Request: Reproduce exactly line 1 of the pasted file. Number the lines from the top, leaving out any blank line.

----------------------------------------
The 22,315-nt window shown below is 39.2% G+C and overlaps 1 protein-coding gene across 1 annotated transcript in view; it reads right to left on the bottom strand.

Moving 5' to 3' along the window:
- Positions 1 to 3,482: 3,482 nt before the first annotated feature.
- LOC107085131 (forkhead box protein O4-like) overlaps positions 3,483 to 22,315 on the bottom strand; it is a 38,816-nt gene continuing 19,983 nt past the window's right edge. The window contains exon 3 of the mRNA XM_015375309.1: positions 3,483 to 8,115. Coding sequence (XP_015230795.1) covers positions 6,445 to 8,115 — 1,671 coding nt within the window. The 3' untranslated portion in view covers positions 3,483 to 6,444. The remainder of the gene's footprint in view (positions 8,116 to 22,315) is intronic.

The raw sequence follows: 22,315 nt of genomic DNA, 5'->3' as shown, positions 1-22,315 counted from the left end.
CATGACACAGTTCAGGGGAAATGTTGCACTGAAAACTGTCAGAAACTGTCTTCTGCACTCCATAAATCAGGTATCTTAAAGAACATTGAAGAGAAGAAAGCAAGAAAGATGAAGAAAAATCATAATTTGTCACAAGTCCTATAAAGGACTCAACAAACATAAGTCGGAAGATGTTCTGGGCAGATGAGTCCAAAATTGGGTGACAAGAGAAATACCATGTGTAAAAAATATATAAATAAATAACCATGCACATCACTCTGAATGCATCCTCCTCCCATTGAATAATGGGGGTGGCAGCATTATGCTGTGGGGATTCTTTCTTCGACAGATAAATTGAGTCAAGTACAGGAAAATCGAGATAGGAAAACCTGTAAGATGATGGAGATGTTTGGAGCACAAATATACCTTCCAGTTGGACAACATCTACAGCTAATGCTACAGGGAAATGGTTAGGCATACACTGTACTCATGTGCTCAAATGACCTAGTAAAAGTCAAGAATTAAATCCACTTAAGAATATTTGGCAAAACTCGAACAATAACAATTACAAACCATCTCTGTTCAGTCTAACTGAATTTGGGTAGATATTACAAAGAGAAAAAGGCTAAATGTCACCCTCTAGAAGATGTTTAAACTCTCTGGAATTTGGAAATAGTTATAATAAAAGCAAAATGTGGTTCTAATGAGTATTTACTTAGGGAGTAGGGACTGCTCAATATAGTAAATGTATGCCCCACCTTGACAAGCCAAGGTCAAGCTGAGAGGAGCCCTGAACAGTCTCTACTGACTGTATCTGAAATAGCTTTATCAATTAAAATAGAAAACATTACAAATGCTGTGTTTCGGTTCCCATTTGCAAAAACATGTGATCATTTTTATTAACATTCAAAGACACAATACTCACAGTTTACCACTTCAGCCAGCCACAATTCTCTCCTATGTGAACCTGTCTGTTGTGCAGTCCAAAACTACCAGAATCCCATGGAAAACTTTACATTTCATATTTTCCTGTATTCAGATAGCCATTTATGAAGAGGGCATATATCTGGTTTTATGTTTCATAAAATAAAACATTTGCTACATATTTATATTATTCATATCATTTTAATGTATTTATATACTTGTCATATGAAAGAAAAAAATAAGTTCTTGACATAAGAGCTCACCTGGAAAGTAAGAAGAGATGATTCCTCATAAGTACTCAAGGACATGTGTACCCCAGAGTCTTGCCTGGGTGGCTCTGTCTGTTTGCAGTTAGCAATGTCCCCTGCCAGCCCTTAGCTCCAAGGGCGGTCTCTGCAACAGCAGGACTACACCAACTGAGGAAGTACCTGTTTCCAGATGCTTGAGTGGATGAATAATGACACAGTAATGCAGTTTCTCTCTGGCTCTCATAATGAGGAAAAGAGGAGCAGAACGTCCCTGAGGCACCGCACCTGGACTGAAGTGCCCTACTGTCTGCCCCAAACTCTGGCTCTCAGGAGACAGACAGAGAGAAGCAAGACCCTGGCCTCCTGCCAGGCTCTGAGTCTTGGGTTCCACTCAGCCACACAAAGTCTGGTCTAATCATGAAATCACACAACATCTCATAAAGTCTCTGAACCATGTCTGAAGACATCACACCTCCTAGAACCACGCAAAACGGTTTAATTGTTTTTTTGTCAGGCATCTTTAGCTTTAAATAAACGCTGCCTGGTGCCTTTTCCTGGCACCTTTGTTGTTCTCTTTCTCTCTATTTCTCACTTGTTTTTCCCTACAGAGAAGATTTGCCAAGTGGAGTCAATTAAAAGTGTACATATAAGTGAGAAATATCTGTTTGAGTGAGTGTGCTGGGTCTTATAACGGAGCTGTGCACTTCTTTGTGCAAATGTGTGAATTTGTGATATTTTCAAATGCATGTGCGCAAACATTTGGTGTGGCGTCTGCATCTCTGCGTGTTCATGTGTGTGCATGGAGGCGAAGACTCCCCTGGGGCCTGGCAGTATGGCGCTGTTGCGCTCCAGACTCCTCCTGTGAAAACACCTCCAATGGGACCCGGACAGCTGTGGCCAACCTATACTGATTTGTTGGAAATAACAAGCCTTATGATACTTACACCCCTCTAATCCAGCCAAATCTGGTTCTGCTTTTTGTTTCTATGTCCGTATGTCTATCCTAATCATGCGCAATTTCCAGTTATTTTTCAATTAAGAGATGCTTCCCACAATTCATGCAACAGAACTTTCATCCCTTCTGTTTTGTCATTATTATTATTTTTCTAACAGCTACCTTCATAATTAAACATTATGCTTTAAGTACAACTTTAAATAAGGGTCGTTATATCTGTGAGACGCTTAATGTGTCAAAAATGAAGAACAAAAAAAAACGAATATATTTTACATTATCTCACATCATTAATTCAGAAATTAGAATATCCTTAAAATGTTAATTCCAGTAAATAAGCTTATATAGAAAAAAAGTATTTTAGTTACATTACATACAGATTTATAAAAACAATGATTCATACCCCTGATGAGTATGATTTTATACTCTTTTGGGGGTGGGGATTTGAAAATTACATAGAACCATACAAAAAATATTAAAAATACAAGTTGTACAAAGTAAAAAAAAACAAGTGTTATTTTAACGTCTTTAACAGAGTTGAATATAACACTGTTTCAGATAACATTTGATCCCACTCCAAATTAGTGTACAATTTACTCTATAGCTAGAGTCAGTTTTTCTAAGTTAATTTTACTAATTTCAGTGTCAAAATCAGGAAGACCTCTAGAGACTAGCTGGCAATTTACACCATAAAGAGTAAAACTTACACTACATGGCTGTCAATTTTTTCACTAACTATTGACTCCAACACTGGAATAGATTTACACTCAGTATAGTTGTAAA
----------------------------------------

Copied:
The 22,315-nt window shown below is 39.2% G+C and overlaps 1 protein-coding gene across 1 annotated transcript in view; it reads right to left on the bottom strand.